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Hum Vaccin Immunother. 2018 Jul 3;14(7):1548-1557. doi: 10.1080/21645515.2018.1425116. Epub 2018 Feb 15.

Clinician perspectives on strategies to improve patient maternal immunization acceptability in obstetrics and gynecology practice settings.

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a Emory University School of Medicine , Department of Medicine, Division of Infectious Diseases , Atlanta , GA , USA.
b Emory University Rollins School of Public Health , Hubert Department of Global Health , Atlanta , GA , USA.
c Johns Hopkins Bloomberg School of Public Health , Department of International Health, Division of Global Disease Epidemiology and Control , Baltimore , MD , USA.
d University of Colorado Denver , Department of Pediatrics, Division of Infectious Diseases , Denver , CO , USA.
e University of Colorado School of Medicine , Department of Obstetrics and Gynecology, Division of Maternal Fetal Medicine , Denver , CO , USA.
f University of Kansas Medical Center , Department of Obstetrics and Gynecology , Kansas City , KS , USA.
g Emory University Rollins School of Public Health , Department of Epidemiology , Atlanta , GA , USA.
h Emory University School of Medicine , Department of Medicine, Division of Pediatrics , Atlanta , GA , USA.


Pregnancy is an ideal time to communicate with women about vaccines for themselves and their infants, yet maternal immunization rates remain suboptimal. This study aimed to identify clinic, provider, and staff-related attributes and facilitators to be utilized for a comprehensive vaccine intervention in ob-gyn clinical settings. We conducted in-depth interviews with 24 providers, both healthcare providers (e.g., physicians, nurse practitioners, midwives) and practice managers, from urban and suburban ob-gyn practices in Georgia and Colorado about their immunization attitudes, practices, and patient experiences. Qualitative analyses included Pearson correlation tests to evaluate patterns and relationships within the data to determine themes. Six major themes emerged: 1) strong provider "buy in" for maternal immunization; 2) the supporting role of clinical/interpersonal cues for vaccine promotion; 3) varying provider-patient communication approaches and its influence on maternal and pediatric uptake; 4) an urgent need for a designated office immunization champion; 5) reimbursement and practice implementation challenges; and 6) region differences in attitudes and values toward maternal immunization. Although providers expressed strong support for maternal immunization practices and offered environmental cues for vaccine promotion, practices often lacked a designated, structured role for an immunization champion equipped to manage delicate conversations with patients. The findings reflect needs for immunization champion identification, training, and support, along with best practices guidelines to improve coordination of vaccine promotion and delivery efforts in ob-gyn provider offices. Additionally, provider training on communication approaches to enhance acceptance and uptake of maternal vaccines is warranted.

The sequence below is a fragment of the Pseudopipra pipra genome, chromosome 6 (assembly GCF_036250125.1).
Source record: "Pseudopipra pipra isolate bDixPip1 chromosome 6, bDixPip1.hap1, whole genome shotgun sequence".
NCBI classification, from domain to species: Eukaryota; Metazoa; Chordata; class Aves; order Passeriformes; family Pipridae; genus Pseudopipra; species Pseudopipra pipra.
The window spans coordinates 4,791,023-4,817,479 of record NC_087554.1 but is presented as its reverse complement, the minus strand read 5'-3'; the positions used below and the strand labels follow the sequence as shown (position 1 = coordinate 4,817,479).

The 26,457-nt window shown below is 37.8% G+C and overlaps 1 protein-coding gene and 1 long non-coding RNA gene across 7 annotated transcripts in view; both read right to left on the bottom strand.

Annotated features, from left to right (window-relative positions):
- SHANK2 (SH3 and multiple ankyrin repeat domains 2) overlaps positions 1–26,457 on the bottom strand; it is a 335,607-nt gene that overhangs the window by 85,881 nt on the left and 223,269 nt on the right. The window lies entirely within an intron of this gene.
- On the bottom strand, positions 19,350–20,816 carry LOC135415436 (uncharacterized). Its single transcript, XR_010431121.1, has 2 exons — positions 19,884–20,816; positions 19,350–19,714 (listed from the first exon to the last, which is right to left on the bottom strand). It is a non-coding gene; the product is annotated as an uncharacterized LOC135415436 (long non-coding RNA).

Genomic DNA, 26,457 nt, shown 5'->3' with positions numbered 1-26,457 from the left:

Attitudes; Health Communication; Influenza Immunization; Maternal Immunization; Ob-gyn Physicians; Patient-Provider Communication; Pregnant Women; Vaccine

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